Words of Wisdom: Grad School

Breanne Tepler
btepler@css.edu

As we approach the second half of Fall Semester you may be thinking about graduate school. Let’s take a look at some reasons why you would go to graduate school and then address some reasons why you would wait.

Reasons to go to graduate school:

Unemployment. If you’re looking for jobs and not finding anything that fits your degree and level of experience, grad school might sound appealing. During the great recession of the late 2000s, there was an increase of students entering grad school immediately following their undergraduate program, because it was harder for students to find gainful full-time employment. In Minnesota, the current unemployment rate has been hovering just under 4% which is about 1% less than the national average, which is much better than the 7-8% of 2009. Note: the unemployment rate for students graduating with your specific degree may be different.

Defer student loans. Another reason students were entering grad school immediately after their undergraduate degree during the recession was to defer their educational loans. Not all undergraduate loans defer while you’re in graduate school, but most do and it can be a big motivator for students. Check with your loan servicer for details and stop by OneStop Student Services for information on graduate level borrowing and deferment of loans.

Change in direction. About three years into my bachelor’s degree, I realized I was majoring in the broad area of marketing and business. I felt I wasn’t getting specific skills that employers were looking for: graphic design, e-commerce and media advertising and placement. By the time I realized it, I felt it was too late to double major or add a minor. I was also unable to do an internship because I was working 40 hours a week, doing school full time and raising a child. I decided to cut my losses. I finished my degree and got a job. In grad school, I have been able to focus in a specific area. Over the years, I have gained skills my employers need through training, seminars, conferences and now my graduate degree.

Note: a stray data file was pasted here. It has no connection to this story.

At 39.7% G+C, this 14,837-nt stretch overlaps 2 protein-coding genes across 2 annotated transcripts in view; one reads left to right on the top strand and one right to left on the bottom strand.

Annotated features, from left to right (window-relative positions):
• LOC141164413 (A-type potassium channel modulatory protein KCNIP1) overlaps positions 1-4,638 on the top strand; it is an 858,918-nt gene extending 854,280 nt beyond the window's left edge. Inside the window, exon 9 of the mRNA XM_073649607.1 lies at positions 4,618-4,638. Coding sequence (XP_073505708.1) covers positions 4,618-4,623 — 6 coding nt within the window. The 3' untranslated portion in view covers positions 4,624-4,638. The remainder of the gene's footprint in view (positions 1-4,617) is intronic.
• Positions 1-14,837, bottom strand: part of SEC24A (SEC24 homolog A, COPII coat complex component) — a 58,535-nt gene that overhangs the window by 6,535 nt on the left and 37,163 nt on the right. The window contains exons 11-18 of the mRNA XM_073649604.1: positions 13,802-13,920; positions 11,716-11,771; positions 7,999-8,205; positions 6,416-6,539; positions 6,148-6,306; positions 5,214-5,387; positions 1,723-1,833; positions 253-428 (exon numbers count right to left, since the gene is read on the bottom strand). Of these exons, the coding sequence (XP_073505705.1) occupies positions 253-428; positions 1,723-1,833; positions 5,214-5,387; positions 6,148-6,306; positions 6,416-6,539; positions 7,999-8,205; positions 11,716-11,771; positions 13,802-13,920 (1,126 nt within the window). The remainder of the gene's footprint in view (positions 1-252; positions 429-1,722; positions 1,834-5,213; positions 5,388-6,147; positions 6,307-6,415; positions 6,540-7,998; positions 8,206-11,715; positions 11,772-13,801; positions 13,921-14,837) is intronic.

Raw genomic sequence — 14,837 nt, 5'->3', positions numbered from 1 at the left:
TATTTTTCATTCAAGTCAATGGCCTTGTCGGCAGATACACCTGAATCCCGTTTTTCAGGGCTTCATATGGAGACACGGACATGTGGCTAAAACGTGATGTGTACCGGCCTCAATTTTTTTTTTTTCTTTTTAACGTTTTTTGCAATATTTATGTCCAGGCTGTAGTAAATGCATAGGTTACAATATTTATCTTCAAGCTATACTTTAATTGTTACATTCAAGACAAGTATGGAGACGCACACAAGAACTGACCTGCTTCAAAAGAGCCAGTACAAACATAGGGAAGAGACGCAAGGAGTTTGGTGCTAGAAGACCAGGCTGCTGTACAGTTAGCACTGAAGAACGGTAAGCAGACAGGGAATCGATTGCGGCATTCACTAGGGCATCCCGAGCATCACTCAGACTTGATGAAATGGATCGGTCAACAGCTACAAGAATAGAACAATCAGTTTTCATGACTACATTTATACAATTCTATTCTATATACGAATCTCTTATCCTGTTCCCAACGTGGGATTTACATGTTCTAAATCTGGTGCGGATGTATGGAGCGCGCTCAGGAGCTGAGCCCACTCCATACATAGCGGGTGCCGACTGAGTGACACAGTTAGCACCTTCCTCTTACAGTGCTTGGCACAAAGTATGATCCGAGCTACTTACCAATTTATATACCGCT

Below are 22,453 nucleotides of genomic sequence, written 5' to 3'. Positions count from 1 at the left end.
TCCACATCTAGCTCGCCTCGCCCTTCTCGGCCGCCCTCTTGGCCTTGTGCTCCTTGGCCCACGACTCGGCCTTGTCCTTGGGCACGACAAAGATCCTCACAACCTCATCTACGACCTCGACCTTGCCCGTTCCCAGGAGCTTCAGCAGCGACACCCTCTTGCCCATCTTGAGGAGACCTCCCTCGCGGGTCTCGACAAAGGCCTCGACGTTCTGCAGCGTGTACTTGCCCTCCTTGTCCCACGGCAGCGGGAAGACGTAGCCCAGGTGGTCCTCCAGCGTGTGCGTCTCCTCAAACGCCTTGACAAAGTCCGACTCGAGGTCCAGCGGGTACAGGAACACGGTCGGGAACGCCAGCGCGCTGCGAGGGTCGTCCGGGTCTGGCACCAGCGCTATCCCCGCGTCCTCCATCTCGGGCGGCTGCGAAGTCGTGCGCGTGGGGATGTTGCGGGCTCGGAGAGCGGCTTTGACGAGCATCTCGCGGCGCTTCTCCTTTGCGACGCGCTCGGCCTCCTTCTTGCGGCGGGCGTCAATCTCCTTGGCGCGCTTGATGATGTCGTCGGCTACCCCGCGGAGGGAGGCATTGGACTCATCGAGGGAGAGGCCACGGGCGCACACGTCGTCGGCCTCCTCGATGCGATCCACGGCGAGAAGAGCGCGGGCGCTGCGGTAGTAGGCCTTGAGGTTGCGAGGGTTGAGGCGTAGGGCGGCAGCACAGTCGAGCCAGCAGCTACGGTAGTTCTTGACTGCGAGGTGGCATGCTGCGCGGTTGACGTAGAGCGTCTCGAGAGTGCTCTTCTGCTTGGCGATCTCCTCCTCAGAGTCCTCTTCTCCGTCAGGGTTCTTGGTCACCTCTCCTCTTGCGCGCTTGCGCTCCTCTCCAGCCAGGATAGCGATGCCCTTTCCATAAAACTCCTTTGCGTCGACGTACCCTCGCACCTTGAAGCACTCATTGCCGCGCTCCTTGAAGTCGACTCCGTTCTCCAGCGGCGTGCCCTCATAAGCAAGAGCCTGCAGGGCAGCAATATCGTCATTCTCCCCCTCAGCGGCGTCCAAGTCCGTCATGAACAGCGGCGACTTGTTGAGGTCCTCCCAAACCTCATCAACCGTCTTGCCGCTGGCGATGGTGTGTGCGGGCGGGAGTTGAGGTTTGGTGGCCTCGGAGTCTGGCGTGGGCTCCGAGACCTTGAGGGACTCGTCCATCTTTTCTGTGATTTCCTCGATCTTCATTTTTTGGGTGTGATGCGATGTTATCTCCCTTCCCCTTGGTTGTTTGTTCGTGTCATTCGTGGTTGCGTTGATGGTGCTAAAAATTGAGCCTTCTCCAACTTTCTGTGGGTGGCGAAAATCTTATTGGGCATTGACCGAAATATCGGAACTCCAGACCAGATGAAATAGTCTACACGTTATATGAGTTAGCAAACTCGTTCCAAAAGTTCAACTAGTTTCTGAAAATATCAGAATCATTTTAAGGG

These reasons might be sounding pretty great right now but before you Google graduate programs in Minnesota, take a look at some reasons why you should wait:

Financial. Sure your loans might be able to be deferred, but in graduate school, you will most likely be taking out more loans and at a higher interest rate. Depending on your financial situation, you might be better off working 5-10 years paying down your current student loans before taking out more. Does your current degree and your potential future job qualify for loan forgiveness? If so, you might be better off taking that job and starting the loan forgiveness process before you enter grad school.

No direction. If you’re in your senior year and still not sure what you want to do in life, you should probably not go to graduate school. It might serve you better to do some internships and to start a career in the field that best matches what you’ve currently been working towards. Graduate school is typically a 1-3 year commitment than can cost you thousands of dollars. You will want to make sure your grad degree is in an area you’re passionate about and that it aligns with your career goals.

Program requirements. Some graduate programs require that you have a certain amount of experience to be eligible for admission. Even if it is not required, it would be a good idea to ask the admissions counselor of the program you’re considering what difference it would make if you entered immediately after undergraduate work versus if you had several years of experience first.

Breanne Tepler is an Admissions Counselor in the Office of Graduate & Extended Studies and a current student in the Master’s in Management program.